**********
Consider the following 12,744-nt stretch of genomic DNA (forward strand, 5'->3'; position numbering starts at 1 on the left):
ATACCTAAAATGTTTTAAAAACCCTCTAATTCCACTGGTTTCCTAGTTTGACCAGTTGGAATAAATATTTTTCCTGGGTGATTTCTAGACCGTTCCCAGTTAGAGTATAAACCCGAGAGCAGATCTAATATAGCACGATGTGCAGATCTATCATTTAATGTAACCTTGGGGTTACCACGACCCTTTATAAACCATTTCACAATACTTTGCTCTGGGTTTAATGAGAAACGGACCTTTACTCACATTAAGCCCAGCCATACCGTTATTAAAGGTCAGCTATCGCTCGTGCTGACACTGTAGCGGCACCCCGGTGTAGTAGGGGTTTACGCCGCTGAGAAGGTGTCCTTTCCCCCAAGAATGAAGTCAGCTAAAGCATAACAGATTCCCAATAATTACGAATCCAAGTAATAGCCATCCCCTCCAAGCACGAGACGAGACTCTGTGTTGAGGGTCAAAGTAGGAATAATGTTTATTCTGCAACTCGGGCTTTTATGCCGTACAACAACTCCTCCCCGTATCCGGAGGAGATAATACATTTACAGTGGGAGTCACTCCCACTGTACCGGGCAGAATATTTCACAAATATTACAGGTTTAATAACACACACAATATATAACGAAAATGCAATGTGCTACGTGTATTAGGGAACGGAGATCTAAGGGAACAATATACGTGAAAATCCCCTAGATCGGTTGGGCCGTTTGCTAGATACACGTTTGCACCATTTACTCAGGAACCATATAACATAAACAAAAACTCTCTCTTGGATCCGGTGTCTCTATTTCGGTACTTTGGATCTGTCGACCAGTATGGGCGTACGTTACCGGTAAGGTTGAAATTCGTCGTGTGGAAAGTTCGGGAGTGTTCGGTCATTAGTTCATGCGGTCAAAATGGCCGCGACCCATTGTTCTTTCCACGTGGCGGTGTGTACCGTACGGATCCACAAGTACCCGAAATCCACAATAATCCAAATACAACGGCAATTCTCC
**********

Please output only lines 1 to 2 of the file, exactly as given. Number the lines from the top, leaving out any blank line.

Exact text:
Consider the following 12,744-nt stretch of genomic DNA (forward strand, 5'->3'; position numbering starts at 1 on the left):
ATACCTAAAATGTTTTAAAAACCCTCTAATTCCACTGGTTTCCTAGTTTGACCAGTTGGAATAAATATTTTTCCTGGGTGATTTCTAGACCGTTCCCAGTTAGAGTATAAACCCGAGAGCAGATCTAATATAGCACGATGTGCAGATCTATCATTTAATGTAACCTTGGGGTTACCACGACCCTTTATAAACCATTTCACAATACTTTGCTCTGGGTTTAATGAGAAACGGACCTTTACTCACATTAAGCCCAGCCATACCGTTATTAAAGGTCAGCTATCGCTCGTGCTGACACTGTAGCGGCACCCCGGTGTAGTAGGGGTTTACGCCGCTGAGAAGGTGTCCTTTCCCCCAAGAATGAAGTCAGCTAAAGCATAACAGATTCCCAATAATTACGAATCCAAGTAATAGCCATCCCCTCCAAGCACGAGACGAGACTCTGTGTTGAGGGTCAAAGTAGGAATAATGTTTATTCTGCAACTCGGGCTTTTATGCCGTACAACAACTCCTCCCCGTATCCGGAGGAGATAATACATTTACAGTGGGAGTCACTCCCACTGTACCGGGCAGAATATTTCACAAATATTACAGGTTTAATAACACACACAATATATAACGAAAATGCAATGTGCTACGTGTATTAGGGAACGGAGATCTAAGGGAACAATATACGTGAAAATCCCCTAGATCGGTTGGGCCGTTTGCTAGATACACGTTTGCACCATTTACTCAGGAACCATATAACATAAACAAAAACTCTCTCTTGGATCCGGTGTCTCTATTTCGGTACTTTGGATCTGTCGACCAGTATGGGCGTACGTTACCGGTAAGGTTGAAATTCGTCGTGTGGAAAGTTCGGGAGTGTTCGGTCATTAGTTCATGCGGTCAAAATGGCCGCGACCCATTGTTCTTTCCACGTGGCGGTGTGTACCGTACGGATCCACAAGTACCCGAAATCCACAATAATCCAAATACAACGGCAATTCTCC